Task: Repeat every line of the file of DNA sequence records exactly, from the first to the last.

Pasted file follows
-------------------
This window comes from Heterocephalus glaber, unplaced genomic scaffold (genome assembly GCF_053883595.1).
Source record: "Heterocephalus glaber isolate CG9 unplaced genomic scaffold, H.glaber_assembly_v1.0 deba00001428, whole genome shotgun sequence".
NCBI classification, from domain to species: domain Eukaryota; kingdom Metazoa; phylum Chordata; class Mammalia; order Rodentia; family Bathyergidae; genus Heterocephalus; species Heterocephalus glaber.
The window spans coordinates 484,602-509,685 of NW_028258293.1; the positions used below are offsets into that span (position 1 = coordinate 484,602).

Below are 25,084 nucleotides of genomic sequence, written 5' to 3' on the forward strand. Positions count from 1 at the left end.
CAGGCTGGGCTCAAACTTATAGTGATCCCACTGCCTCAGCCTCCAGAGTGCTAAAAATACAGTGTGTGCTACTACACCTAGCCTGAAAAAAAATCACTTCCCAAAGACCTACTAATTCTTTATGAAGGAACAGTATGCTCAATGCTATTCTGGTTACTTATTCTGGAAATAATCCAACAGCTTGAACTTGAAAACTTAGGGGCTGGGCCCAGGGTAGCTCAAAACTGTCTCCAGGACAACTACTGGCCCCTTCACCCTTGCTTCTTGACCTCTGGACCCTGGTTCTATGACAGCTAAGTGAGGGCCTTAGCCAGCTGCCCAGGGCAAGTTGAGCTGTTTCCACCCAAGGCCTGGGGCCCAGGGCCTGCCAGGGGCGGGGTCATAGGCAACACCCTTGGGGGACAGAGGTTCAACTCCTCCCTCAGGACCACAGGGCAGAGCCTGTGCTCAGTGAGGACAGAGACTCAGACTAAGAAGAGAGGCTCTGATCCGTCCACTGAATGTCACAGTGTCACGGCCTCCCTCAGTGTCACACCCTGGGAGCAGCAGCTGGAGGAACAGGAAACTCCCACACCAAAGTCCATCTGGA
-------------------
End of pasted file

This window comes from Heterocephalus glaber, unplaced genomic scaffold (genome assembly GCF_053883595.1).
Source record: "Heterocephalus glaber isolate CG9 unplaced genomic scaffold, H.glaber_assembly_v1.0 deba00001428, whole genome shotgun sequence".
NCBI classification, from domain to species: domain Eukaryota; kingdom Metazoa; phylum Chordata; class Mammalia; order Rodentia; family Bathyergidae; genus Heterocephalus; species Heterocephalus glaber.
The window spans coordinates 484,602-509,685 of NW_028258293.1; the positions used below are offsets into that span (position 1 = coordinate 484,602).

Below are 25,084 nucleotides of genomic sequence, written 5' to 3' on the forward strand. Positions count from 1 at the left end.
CAGGCTGGGCTCAAACTTATAGTGATCCCACTGCCTCAGCCTCCAGAGTGCTAAAAATACAGTGTGTGCTACTACACCTAGCCTGAAAAAAAATCACTTCCCAAAGACCTACTAATTCTTTATGAAGGAACAGTATGCTCAATGCTATTCTGGTTACTTATTCTGGAAATAATCCAACAGCTTGAACTTGAAAACTTAGGGGCTGGGCCCAGGGTAGCTCAAAACTGTCTCCAGGACAACTACTGGCCCCTTCACCCTTGCTTCTTGACCTCTGGACCCTGGTTCTATGACAGCTAAGTGAGGGCCTTAGCCAGCTGCCCAGGGCAAGTTGAGCTGTTTCCACCCAAGGCCTGGGGCCCAGGGCCTGCCAGGGGCGGGGTCATAGGCAACACCCTTGGGGGACAGAGGTTCAACTCCTCCCTCAGGACCACAGGGCAGAGCCTGTGCTCAGTGAGGACAGAGACTCAGACTAAGAAGAGAGGCTCTGATCCGTCCACTGAATGTCACAGTGTCACGGCCTCCCTCAGTGTCACACCCTGGGAGCAGCAGCTGGAGGAACAGGAAACTCCCACACCAAAGTCCATCTGGA